Radiotherapy for Myeloid Sarcoma of the Breast: A Case Report and Review of the Literature

Case Report

Ann Hematol Onco. 2023; 10(3): 1425.

Radiotherapy for Myeloid Sarcoma of the Breast: A Case Report and Review of the Literature

Dortmans J*; Zissiadis Y

Department of Radiation Oncology, Genesis Care, Fiona Stanley Hospital, 11 Robin Warren Dr, Murdoch WA 6150 Australia

*Corresponding author: Dortmans J Department of Radiation Oncology, Fiona Stanley Hospital, 11 Robin Warren Dr, Murdoch WA 6150, Australia. Tel: (+61) 86152 2222 Email: [email protected]

Received: April 20, 2023 Accepted: May 15, 2023 Published: May 22, 2023


While the role of systemic therapy in the treatment of myeloid sarcoma is well documented, the evidence for the use of radiation therapy is sparse. We present a case of isolated myeloid sarcoma to the breast. Following treatment for myelodysplastic syndrome. Myeloid Sarcomas (MS) are also known as chloromas and granulocytic sarcomas. They are extramedullary tumours of immature myeloid cells that develop in the setting of Acute Myeloid Leukaemia (AML), Chronic Myeloid Leukaemia (CML) and accelerated phase MyeloDysplastic Syndrome (MDS) [1]. Treatment options include systemic therapy, localised radiation treatment or surgery. Retrospective series have identified that radiotherapy provides safe and reliable local control and symptom palliation [2]. We conducted a review of literature to assess the rationale, role, and dose of radiotherapy for this rare leukemia manifestation in the breast.

Keywords: Myeloid sarcoma; Chloroma; Granulocytic sarcoma; Breast; Radiotherapy


A literature search was performed in MEDLINE and Pubmed for articles on myeloid sarcoma to the breast published between 1972 and August, 2020 using the following keywords and phrases: myeloid sarcoma, chloroma, granulocytic sarcoma, extramedullary sarcoma, breast, radiotherapy, radiation therapy. Additional evaluated articles were identified by back referencing from bibliographies of original articles. The search was limited to English language articles.

Case Presentation

We present a case of a 52-year-old woman with myeloid sarcoma of the left breast and axillary nodes following allogenic matched unrelated bone marrow transplant for Myelodysplastic Syndrome (MDS) two years prior.

This patient was initially diagnosed with MDS, treated with azacitidine followed by matched unrelated bone marrow transplant 10 months following diagnosis.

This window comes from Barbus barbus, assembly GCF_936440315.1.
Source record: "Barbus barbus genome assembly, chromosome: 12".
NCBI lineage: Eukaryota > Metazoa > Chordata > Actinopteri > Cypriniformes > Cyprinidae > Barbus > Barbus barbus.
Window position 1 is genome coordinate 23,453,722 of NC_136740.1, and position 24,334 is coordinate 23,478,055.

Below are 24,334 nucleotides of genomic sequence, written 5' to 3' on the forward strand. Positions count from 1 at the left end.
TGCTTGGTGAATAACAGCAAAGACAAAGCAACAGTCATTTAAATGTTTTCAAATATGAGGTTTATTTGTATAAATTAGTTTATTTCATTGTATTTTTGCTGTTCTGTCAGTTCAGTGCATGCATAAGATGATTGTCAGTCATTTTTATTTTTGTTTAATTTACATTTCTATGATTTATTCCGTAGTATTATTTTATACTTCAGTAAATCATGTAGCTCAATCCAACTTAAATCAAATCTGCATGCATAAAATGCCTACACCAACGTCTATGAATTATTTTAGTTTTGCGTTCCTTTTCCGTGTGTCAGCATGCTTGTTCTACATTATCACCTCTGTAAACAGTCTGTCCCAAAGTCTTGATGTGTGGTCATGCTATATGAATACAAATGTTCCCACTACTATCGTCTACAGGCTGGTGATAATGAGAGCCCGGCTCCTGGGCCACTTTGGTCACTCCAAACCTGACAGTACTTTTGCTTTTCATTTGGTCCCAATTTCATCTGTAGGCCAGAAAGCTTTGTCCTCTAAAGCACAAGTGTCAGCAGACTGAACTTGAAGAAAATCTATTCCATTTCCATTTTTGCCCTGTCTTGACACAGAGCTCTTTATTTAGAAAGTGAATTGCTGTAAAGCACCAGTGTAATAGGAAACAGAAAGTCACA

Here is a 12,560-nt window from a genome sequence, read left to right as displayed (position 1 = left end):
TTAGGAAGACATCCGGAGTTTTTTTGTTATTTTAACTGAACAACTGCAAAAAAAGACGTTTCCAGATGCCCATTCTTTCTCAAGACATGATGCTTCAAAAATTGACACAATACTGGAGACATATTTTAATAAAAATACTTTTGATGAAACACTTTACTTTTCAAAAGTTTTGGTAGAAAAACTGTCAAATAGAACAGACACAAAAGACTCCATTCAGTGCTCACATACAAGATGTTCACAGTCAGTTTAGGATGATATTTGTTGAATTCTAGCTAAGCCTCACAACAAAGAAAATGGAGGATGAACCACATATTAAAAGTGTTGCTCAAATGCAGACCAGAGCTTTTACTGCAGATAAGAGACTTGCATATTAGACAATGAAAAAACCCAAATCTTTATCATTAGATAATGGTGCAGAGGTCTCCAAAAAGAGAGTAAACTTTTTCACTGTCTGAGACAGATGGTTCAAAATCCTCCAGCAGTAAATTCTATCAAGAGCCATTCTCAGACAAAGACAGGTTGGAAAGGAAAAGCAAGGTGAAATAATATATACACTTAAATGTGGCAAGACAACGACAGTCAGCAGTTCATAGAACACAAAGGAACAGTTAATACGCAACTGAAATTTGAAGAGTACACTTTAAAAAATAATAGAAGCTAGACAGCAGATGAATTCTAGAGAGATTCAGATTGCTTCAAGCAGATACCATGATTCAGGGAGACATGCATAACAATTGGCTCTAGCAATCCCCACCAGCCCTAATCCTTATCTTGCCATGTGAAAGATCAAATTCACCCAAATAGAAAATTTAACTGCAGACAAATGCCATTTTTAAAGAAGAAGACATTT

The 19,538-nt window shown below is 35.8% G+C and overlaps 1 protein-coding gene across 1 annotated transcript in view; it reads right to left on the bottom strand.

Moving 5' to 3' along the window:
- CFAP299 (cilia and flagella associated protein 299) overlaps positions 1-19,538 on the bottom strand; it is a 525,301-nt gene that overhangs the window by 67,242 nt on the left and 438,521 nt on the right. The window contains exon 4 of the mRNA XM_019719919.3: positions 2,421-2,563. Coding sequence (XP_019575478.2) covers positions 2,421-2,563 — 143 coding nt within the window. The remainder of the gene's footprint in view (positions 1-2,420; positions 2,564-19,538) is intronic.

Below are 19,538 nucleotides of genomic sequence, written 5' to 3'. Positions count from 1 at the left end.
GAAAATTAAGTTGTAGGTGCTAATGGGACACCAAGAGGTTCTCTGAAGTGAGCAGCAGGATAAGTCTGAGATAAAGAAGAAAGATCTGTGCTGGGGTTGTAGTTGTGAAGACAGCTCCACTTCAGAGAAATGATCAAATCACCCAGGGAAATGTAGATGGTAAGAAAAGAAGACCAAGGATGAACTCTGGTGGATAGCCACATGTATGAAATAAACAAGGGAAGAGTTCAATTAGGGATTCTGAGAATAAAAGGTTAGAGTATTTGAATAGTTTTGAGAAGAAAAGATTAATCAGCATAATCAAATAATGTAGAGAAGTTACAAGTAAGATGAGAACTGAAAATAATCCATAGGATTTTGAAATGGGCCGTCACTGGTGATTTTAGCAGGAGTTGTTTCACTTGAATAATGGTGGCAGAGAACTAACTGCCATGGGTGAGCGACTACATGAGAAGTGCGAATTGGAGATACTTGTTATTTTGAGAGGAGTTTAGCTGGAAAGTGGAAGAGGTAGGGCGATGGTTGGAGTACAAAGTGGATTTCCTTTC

20 months following her transplant she self-detected a left breast mass, evident on mammogram which confirmed a 28mm dense mass in the upper outer quadrant. Ultrasound showed a 30mm poorly defined mass with heterogenous echotexture, and enlarged left axillary lymph nodes.

Core biopsy of breast lesion showed Myeloid Sarcoma (MS), with mixed phenotype. Bone marrow aspirate and trephine revealed slightly hypercellular marrow with reactive changes, showing no evidence of excess blasts and the chimerism was 99% donor. There was no evidence of systemic relapse. Staging PET scan showed a solitary FDG-avid left breast lesion and two ipsilateral axillary lymph nodes. No abnormal FDG avidity was seen elsewhere to suggest metastases.

Treatment options presented to the patient included systemic therapy, localised radiation treatment or close surveillance. The patient opted to proceed with localised involved field radiation therapy, with the aim of locoregional control and delaying time to systemic therapy, accepting that this treatment approach was unlikely to result in cure.

Radiotherapy was delivered using a Deep Inspiration Breath Hold technique (DIBH) to minimise cardiac dose with a left sided breast malignancy, and utilised IMRT treatment to deliver a dose of 40Gy in 20 fractions over 4 weeks. The treatment volume included the entire left breast, and left axilla. Coverage of >95% was achieved for all volumes.

The patient tolerated treatment well, with a good clinical response in both the breast and axilla at completion of treatment.